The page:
If even intervals can't keep you focused, there are now options like Zwift, Trainer Road and Golden Cheetah that you could use to enjoy your time on the trainer. Zwift is a video game like interface married to your trainer with the help of an ANT+ dongle that makes your trainer session a virtual reality game of sorts. You spin on your trainer and the speed/power etc is picked up by the Zwift software on your laptop and your ride is simulated on screen depending on how much power/speed you are putting out. I have tried it during it's Beta stage and its pretty cool. It has now become a paid subscription based service costing around $10 per month. Not too costly if it could help you get stronger on the trainer. It also added features like providing workouts etc similar to Trainer Road.

Trainer Road is more of a workout platform that has come into existence long before Zwift etc. It is also a subscription service and can be a potent tool for trainer rats. Golden Cheetah is a free open source software that has some of the features of Trainer road in that it has a similar training interface but you have to set up your own workouts etc and do them instead of somebody setting you your workouts for you and it gives features like Virtual power that Trainer Road provides. I will do a separate post on GC at a later point of time.
Virtual Power:
The Road Machine has a well proven and stable power curve. Before I bought a power meter, in the initial days of getting this trainer I have used the virtual power feature in Golden Cheetah to train. All you need to do is Golden Cheetah installed on your computer and use an Ant+ dongle to read speed you are doing on the trainer. Golden Cheetah then shows you the power you are putting out based on the speed and Kinetic's power curve that is already plugged into the software. Kinetic also sells a small device called InRide, that you can place on the frame with a magnet inserted in the roller drum to do a roll down calibration. InRide helps calibrate the power readings by doing a roll down calibration and takes the variance from the knob tension and tire pressure out of the equation. I could not get hold of an InRide and just tried to ensure same number of turns of knob to control the tension and tried to maintain same tire pressure as much as I can. I once borrowed a friend's powertap wheel and compared the power readings from the virtual power to those from the powertap and they tracked pretty consistently with each other. I thought it is a great way to get started training with power. Once I saved up enough to buy a crank based power meter, I stopped using virtual power but that feature got me going for quite a few months and helped me stay motivated during indoor training. I will try and do a separate review of InRide when I manage to get my hands on one. I think it is a pretty economical way of starting out with power training indoors.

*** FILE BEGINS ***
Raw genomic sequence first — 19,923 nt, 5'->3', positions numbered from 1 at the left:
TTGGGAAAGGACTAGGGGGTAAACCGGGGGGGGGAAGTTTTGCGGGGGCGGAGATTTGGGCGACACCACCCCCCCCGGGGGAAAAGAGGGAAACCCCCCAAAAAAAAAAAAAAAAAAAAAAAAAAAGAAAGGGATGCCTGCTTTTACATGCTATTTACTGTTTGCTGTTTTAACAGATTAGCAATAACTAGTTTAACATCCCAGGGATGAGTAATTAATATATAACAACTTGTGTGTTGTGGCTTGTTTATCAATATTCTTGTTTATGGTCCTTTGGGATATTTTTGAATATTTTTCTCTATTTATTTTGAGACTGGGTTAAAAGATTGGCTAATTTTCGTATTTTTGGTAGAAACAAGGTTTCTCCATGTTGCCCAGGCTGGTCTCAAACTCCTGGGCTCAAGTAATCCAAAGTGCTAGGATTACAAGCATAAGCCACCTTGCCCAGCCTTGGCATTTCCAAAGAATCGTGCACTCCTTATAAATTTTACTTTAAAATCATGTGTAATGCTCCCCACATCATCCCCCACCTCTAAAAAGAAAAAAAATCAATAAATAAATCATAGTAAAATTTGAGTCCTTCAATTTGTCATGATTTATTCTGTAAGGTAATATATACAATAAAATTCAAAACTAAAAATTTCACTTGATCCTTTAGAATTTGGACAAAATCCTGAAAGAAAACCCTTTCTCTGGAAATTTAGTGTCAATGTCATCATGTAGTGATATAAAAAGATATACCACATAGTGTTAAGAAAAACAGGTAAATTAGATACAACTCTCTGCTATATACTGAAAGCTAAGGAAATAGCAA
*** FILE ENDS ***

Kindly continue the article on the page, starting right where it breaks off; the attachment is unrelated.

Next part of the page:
I just love this trainer. Over the last 3 years, I have put in hundreds of sweaty training hours on it. Rain or shine, if I wanted to ride, it was there for me and never failed me. I think, I give it a rating of 4.75 out of 5. That .25, I would give it if putting the bike on the trainer and taking off is made even more simpler. It is already very simple but you know how lazy I am. Although I haven't tried many other trainers, this trainer takes care of all my indoor training needs and is built to last a life time. What else could I ask for! I highly recommend it for anyone who is in the market for a solid, reliable, no-nonsense trainer.

PS: If I could give back something in return, I should spend some time cleaning it, I think. Over the last three years, I hardly did any maintenance(as you can notice from the photos above which I took this week). Not that it needed any, but I think an occasional wipe down of sweat and dirt could keep it looking like new.